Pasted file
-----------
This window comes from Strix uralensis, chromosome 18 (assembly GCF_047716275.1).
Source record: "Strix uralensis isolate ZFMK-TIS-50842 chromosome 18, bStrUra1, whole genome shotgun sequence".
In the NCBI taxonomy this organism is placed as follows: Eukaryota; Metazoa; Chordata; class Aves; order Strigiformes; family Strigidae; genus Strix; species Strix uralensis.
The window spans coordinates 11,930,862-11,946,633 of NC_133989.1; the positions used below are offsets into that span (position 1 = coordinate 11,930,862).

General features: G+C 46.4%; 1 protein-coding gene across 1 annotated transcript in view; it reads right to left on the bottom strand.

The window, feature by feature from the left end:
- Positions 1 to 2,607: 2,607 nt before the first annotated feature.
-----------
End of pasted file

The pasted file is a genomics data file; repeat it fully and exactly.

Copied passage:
This window comes from Strix uralensis, chromosome 18 (assembly GCF_047716275.1).
Source record: "Strix uralensis isolate ZFMK-TIS-50842 chromosome 18, bStrUra1, whole genome shotgun sequence".
In the NCBI taxonomy this organism is placed as follows: Eukaryota; Metazoa; Chordata; class Aves; order Strigiformes; family Strigidae; genus Strix; species Strix uralensis.
The window spans coordinates 11,930,862-11,946,633 of NC_133989.1; the positions used below are offsets into that span (position 1 = coordinate 11,930,862).

General features: G+C 46.4%; 1 protein-coding gene across 1 annotated transcript in view; it reads right to left on the bottom strand.

The window, feature by feature from the left end:
- Positions 1 to 2,607: 2,607 nt before the first annotated feature.